Written by Joan Raymond
If you’ve ever attended our Winter Dinner or WOK Honors, you’ll recognize the name and face of Dennis VanderWerff. A member since 2011, Dennis has been invaluable to our club serving as Webmaster, Treasurer, Vice-President, Young Writers of Kern (YWOK) Coordinator, Fall Writing Contest Chair, Peggy Connelly Scholarship Committee Chair, and Master of Ceremonies of WOK Honors.
In 2015, Dennis was recognized for his service to our club when he was unanimously nominated by the WOK Board as the Jack London award recipient. The Jack London award is given to one member each branch of the California Writer Club (CWC) every other year. The award honors a member whose service to the CWC and/or a branch is exemplary. The merit of the award is in the service, independent of writing accomplishments.
I’ve known Dennis since 2011, when we met at a WOK meeting. He joined our club because he was interested in writing and wanted to be around other writers. After he joined, he became a member of the Classics Critique Group (one of the original critique groups formed). I got to know him better when we served on the Board together, and since then we’ve become good friends.
A bit of background on Dennis. He earned a BA in French, and an MLS and PhD in Library Science. Among a long list of professional accomplishments, he taught at the college level, was a corporate librarian, a library director at Cerro Coso College in Ridgecrest, catalogued special collections at the Pasadena Public Library, and worked at the Getty Research Library as Head of Monograph including rare book cataloging.
Though proud of his work with books, Dennis said his most notable accomplishment has come from his genealogy research. For years of researching he struggled to find his maternal grandfather. After studying genetic genealogy and taking DNA tests, a half-first cousin showed up and Dennis was able to identify his paternal grandfather. Dennis is currently assembling a portfolio of genealogical research products for submission to the Board of Certification of Genealogists to become a Certified Genealogist. He regularly attends genealogical research institutes in Salt Lake City, Pittsburg, and Athens, Georgia. He’s been able to apply what he’s learned to help others by facilitating workshops for the Levan Institute for Lifelong Learning through Bakersfield College, helping students discover their own family trees.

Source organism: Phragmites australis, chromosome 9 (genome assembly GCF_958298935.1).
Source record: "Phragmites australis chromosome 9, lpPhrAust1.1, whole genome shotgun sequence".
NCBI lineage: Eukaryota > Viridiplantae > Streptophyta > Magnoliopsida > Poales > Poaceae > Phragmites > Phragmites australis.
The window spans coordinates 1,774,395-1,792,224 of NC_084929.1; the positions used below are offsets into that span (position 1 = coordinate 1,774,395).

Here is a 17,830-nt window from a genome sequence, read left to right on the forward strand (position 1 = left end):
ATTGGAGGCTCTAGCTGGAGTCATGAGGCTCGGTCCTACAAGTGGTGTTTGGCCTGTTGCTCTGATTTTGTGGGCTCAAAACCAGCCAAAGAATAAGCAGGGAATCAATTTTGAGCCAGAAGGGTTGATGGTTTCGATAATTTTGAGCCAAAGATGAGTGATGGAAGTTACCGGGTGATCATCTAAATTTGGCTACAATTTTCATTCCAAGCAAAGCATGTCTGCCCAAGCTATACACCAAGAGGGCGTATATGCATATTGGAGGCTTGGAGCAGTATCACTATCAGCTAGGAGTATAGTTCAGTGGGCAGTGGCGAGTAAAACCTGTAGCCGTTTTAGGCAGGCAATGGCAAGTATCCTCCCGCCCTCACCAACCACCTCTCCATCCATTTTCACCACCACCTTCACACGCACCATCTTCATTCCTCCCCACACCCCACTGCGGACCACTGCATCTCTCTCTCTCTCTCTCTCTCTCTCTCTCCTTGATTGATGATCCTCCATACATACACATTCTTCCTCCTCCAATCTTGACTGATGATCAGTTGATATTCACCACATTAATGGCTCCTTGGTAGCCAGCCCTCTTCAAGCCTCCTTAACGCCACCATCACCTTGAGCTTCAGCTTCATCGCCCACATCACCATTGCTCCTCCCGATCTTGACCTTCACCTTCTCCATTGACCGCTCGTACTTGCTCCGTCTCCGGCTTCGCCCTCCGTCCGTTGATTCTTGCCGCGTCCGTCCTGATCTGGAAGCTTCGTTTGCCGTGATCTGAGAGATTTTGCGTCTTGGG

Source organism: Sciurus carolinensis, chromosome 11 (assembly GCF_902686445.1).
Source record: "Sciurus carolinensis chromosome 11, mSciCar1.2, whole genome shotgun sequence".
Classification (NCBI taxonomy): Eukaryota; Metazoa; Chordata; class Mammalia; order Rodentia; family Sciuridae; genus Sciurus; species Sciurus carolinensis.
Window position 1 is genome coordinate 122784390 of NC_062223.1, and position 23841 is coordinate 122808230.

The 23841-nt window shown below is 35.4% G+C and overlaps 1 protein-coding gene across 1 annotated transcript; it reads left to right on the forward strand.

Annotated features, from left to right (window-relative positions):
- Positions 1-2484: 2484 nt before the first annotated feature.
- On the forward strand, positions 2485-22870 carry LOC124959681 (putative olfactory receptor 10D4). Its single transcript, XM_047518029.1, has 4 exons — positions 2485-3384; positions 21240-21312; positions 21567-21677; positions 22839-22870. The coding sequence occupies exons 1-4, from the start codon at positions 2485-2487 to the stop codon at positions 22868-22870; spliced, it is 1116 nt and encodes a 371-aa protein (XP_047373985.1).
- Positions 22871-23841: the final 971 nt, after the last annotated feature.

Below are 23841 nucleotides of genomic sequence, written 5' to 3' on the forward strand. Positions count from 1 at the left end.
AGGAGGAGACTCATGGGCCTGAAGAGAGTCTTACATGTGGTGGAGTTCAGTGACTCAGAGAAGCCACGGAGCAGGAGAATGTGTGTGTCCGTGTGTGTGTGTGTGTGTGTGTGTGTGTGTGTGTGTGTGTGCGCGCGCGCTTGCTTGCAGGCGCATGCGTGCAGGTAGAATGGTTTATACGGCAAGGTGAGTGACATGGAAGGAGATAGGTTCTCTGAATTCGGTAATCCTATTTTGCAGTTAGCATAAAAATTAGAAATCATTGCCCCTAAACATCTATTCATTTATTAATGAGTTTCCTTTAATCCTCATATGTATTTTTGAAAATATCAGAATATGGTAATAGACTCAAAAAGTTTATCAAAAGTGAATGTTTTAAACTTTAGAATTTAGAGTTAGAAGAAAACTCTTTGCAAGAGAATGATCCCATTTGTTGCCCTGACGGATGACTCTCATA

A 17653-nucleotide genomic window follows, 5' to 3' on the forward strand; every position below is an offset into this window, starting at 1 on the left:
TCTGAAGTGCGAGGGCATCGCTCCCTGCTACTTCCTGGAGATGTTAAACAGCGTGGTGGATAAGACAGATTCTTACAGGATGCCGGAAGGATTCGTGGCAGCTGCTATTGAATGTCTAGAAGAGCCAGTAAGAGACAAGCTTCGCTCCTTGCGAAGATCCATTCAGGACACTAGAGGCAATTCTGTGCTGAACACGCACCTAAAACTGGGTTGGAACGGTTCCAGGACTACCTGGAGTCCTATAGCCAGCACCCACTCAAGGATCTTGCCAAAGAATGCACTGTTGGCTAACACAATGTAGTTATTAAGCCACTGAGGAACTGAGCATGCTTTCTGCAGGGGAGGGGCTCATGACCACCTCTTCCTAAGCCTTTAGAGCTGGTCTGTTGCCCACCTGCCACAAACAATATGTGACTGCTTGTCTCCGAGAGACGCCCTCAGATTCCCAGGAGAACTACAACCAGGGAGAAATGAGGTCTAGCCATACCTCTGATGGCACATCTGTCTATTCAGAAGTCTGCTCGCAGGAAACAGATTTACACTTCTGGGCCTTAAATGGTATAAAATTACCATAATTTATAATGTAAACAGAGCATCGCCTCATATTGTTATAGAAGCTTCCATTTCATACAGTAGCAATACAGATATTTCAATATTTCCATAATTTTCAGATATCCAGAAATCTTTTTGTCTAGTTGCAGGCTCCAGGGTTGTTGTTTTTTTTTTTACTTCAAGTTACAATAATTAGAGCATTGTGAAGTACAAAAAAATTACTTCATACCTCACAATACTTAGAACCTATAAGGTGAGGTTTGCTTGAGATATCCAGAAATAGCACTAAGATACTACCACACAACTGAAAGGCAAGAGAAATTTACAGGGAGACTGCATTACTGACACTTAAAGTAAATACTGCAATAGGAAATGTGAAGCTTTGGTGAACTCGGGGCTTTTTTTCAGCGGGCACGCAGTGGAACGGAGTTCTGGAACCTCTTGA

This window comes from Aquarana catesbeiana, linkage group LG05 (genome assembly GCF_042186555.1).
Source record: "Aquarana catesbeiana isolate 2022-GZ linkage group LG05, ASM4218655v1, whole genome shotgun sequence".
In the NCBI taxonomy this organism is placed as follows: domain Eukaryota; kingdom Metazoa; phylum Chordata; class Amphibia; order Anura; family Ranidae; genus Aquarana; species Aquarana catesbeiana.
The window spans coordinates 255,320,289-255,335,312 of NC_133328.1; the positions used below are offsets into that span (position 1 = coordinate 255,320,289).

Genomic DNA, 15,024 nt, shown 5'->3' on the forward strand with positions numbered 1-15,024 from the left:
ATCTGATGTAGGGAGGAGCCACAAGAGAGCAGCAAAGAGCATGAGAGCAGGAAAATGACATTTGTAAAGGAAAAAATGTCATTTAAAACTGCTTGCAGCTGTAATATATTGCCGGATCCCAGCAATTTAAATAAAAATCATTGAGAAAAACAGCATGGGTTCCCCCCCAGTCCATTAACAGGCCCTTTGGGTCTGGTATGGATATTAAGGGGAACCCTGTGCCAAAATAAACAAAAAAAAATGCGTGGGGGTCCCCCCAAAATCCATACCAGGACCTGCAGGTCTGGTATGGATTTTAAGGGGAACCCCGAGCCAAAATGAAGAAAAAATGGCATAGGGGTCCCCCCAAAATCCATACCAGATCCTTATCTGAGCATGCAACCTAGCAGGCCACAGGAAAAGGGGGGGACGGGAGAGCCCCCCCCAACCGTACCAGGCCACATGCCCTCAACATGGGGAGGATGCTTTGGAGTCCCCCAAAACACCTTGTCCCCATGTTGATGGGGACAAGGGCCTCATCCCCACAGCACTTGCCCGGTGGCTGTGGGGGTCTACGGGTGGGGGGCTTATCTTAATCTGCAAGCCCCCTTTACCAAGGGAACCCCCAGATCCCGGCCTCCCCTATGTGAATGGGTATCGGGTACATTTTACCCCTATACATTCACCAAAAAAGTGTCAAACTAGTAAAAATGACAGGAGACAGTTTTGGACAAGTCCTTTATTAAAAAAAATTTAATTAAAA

Along with his interests in research, Dennis writes personal essays and memoirs. He is an avid journal keeper, writing daily. Dennis suggests everyone, especially writers, should keep a journal because “there’s no holds barred. It’s authentic…and tells the truth.” He says, “Journaling gives clarity. Maybe not at that moment, but one gains incredible insight.” After reading Julia Cameron’s The Artist’s Way, he took the information to heart and began writing Morning Pages (journaling three pages first thing each morning). After years of filling journals, Dennis is now using Day One, a software application to transfer his written words into digital form which allows him to save and catalog them. When changed into digital form, he is able to edit into full thoughts, though Dennis noted that he still prefers writing with pen and notebook, because he feels what comes out is more “gut wrenching” due to his stream-of-conscious writing process.
Another of Dennis’ passions is reading. He calls himself a “Biography Freak,” reading everything from work by David McCullough to work from Revolutionary and Constitution period, political biographies, and books addressing social problems. One of his favorite authors is poet, Walt Whitman. When asked about a favorite Whitman quote, Dennis shared, “To me the converging objects of the universe perpetually flow, All are written to me, and I must get what the writing means” (Walt Whitman, Leaves of Grass: 1855) “Journaling,” says Dennis, “provides a ‘perpetual’ flow of ideas. As a writer, it is my job to ‘get’ what the writing means.”
When chatting with Dennis, you immediately know his interests are diverse. From journaling, to reading, to family research he enjoys sharing his vast knowledge in a way that is peer-to-peer, not professor to student. He’s engaging, yet humble. I am honored to be one of his friends.